S. foetidus can make up to 90% of a black bear’s diet after emerging from hibernation. Early spring fodder for bears is often referred to as “bear medicine.” Bear medicines have the characteristics of being warming, stimulating, circulatory, and expectorant; perfect for an animal that needs to reawaken its metabolism and clear out its lungs after their long winter slumber. Skunk Cabbage has the same effect on people; the root is a primary Native American remedy. It is a stimulating expectorant, especially good at helping to expel stuck mucus from the lungs. Antispasmodic and nervine, it helps relax conditions of spasticity. Plants often grow in the environment they treat; it is no coincidence that Skunk Cabbage grows in thick, occlusive mud and interfaces with our body in such a way as to dispel damp, cold conditions of the respiratory tract. It is traditionally prepared by drying the roots and then decocting them in simmering water. Careful heedence must be paid to preparation and dose, so I recommend using it under the supervision of a qualified herbalist. Too high a dose will lead to gastrointestinal disturbances such as nausea, vomiting, and stomach cramping.

If Skunk Cabbage is a plant you feel called to work with, I urge you to seriously consider your need before you harvest. A single Skunk Cabbage plant can live to be over 1,000 years old, but dried skunk cabbage root has a shelf life of only a couple years. It is one that many of us may need in coming times, but perhaps more of us may find the healing we need from sitting with it. It is a sacred plant - a gatekeeper to the underworld; to the womb of knowledge. It is a container of wisdom of birth, life, and death and the transition between them all. Its affinity for the lungs, the heart, and the kidneys are indicative of protection and transformation through interface with the physical world. It is a potent ally for the grief process, and a strong companion for shadow work. This is a plant that will shift your consciousness if you work with it, and will make you question the reality which society has presented to us - one where plants are considered lesser beings. Its captivating strangeness feels alien and yet so very familiar. Symplocarpus foetidus is a wise and powerful teacher.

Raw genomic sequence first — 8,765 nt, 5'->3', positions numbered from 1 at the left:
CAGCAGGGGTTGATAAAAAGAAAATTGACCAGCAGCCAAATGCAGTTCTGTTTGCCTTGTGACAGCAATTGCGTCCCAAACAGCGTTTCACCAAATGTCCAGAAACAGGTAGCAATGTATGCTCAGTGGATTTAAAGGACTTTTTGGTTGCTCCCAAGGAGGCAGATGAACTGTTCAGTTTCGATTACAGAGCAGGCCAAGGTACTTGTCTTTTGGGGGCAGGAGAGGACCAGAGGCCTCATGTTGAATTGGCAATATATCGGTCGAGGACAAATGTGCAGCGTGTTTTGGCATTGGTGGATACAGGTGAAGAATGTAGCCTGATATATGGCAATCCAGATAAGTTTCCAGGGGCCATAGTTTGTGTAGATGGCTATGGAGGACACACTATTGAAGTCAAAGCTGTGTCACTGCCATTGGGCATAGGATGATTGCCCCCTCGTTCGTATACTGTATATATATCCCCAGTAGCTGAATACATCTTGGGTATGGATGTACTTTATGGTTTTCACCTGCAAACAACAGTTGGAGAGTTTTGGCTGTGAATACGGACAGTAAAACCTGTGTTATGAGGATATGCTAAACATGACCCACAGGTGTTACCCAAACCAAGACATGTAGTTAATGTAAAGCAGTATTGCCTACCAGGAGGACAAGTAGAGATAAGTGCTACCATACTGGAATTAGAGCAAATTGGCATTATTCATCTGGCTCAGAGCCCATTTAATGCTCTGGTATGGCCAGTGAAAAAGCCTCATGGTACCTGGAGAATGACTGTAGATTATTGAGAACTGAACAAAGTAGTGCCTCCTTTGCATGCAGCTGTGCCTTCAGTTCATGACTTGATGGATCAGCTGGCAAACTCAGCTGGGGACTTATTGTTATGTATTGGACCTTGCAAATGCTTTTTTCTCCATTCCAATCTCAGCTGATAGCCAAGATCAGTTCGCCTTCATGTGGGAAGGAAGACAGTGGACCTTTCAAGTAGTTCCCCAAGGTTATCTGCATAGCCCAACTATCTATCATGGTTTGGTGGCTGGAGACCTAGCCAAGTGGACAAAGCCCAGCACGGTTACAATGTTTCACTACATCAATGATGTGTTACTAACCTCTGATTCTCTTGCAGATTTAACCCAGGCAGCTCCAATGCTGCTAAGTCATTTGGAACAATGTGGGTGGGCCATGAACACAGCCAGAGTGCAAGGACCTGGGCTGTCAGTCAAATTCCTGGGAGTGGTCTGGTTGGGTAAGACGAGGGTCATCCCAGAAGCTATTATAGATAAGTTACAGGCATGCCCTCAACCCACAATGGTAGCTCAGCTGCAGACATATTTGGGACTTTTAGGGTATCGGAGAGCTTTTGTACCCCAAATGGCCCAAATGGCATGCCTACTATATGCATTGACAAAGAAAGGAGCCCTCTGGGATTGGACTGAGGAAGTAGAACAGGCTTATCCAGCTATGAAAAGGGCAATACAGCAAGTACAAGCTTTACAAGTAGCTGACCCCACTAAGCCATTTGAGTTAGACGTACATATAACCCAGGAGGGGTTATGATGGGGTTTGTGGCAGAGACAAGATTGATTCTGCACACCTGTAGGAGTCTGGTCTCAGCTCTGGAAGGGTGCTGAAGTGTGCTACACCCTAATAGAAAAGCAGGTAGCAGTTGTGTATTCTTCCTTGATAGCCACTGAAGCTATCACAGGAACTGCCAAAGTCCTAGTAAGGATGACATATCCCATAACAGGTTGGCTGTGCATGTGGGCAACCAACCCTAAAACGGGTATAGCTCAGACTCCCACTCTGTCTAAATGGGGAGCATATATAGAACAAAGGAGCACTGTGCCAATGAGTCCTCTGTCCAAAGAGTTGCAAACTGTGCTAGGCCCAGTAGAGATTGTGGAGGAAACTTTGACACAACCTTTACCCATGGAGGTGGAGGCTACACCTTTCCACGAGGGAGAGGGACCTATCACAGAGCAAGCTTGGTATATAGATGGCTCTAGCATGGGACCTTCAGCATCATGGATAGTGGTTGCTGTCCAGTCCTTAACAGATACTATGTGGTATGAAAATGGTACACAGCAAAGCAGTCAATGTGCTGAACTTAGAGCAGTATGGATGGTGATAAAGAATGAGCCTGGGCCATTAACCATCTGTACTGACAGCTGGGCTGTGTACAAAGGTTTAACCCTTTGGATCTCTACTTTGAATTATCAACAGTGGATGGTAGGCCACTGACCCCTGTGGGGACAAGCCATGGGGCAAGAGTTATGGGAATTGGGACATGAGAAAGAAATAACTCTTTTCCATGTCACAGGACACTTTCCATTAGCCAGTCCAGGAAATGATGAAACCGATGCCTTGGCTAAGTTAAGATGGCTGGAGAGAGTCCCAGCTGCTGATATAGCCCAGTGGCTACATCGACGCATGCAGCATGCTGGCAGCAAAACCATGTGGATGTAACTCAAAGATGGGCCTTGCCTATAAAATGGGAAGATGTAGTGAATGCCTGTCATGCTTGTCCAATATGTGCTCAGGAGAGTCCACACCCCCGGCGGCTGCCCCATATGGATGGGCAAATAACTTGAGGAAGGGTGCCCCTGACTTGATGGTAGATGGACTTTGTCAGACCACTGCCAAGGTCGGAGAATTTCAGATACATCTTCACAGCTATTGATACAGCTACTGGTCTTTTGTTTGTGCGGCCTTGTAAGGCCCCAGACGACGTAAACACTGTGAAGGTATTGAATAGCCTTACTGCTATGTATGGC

He who wanders into the swamp

Seeking secrets beneath the mud

It's body full and dark and wet

The place from which life comes forth

And to where it returns

Where water meets earth

And cold meets warmth

Where the earth springs forth lungs of green

Stinking of both life

And of death

On his journey, the Swamp Lantern lights the path

Let his eyes rest in dark places, and he will see more than he ever saw in the light






Located in South Central Pennsylvania